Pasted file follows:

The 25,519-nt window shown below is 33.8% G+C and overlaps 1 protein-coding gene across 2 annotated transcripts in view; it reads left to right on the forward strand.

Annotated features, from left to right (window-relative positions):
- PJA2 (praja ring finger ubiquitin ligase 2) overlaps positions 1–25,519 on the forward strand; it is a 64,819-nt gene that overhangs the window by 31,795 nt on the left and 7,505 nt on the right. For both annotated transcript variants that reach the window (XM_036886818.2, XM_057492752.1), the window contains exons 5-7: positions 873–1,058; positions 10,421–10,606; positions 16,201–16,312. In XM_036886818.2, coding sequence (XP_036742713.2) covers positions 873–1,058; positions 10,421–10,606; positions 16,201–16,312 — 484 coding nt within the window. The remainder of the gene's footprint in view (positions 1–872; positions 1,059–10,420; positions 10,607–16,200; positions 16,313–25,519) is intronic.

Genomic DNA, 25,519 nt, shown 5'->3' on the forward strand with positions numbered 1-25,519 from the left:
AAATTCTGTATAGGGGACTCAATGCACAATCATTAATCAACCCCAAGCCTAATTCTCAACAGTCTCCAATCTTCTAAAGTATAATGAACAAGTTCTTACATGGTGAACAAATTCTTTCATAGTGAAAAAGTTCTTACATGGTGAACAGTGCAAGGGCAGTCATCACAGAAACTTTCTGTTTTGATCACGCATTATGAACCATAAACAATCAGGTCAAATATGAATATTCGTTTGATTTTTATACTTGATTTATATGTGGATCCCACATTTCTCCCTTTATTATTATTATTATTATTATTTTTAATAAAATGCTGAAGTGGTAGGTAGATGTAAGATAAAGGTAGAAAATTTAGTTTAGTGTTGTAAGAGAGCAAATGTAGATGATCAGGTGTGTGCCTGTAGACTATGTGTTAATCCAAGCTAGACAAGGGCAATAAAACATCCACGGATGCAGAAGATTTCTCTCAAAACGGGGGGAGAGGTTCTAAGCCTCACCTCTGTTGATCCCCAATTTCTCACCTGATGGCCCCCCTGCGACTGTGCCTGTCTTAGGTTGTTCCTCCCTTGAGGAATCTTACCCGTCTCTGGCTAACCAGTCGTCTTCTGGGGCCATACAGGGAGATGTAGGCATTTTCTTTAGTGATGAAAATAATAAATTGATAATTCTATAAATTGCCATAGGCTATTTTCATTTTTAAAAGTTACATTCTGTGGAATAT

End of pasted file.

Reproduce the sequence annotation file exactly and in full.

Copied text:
The 25,519-nt window shown below is 33.8% G+C and overlaps 1 protein-coding gene across 2 annotated transcripts in view; it reads left to right on the forward strand.

Annotated features, from left to right (window-relative positions):
- PJA2 (praja ring finger ubiquitin ligase 2) overlaps positions 1–25,519 on the forward strand; it is a 64,819-nt gene that overhangs the window by 31,795 nt on the left and 7,505 nt on the right. For both annotated transcript variants that reach the window (XM_036886818.2, XM_057492752.1), the window contains exons 5-7: positions 873–1,058; positions 10,421–10,606; positions 16,201–16,312. In XM_036886818.2, coding sequence (XP_036742713.2) covers positions 873–1,058; positions 10,421–10,606; positions 16,201–16,312 — 484 coding nt within the window. The remainder of the gene's footprint in view (positions 1–872; positions 1,059–10,420; positions 10,607–16,200; positions 16,313–25,519) is intronic.

Genomic DNA, 25,519 nt, shown 5'->3' on the forward strand with positions numbered 1-25,519 from the left:
AAATTCTGTATAGGGGACTCAATGCACAATCATTAATCAACCCCAAGCCTAATTCTCAACAGTCTCCAATCTTCTAAAGTATAATGAACAAGTTCTTACATGGTGAACAAATTCTTTCATAGTGAAAAAGTTCTTACATGGTGAACAGTGCAAGGGCAGTCATCACAGAAACTTTCTGTTTTGATCACGCATTATGAACCATAAACAATCAGGTCAAATATGAATATTCGTTTGATTTTTATACTTGATTTATATGTGGATCCCACATTTCTCCCTTTATTATTATTATTATTATTATTTTTAATAAAATGCTGAAGTGGTAGGTAGATGTAAGATAAAGGTAGAAAATTTAGTTTAGTGTTGTAAGAGAGCAAATGTAGATGATCAGGTGTGTGCCTGTAGACTATGTGTTAATCCAAGCTAGACAAGGGCAATAAAACATCCACGGATGCAGAAGATTTCTCTCAAAACGGGGGGAGAGGTTCTAAGCCTCACCTCTGTTGATCCCCAATTTCTCACCTGATGGCCCCCCTGCGACTGTGCCTGTCTTAGGTTGTTCCTCCCTTGAGGAATCTTACCCGTCTCTGGCTAACCAGTCGTCTTCTGGGGCCATACAGGGAGATGTAGGCATTTTCTTTAGTGATGAAAATAATAAATTGATAATTCTATAAATTGCCATAGGCTATTTTCATTTTTAAAAGTTACATTCTGTGGAATAT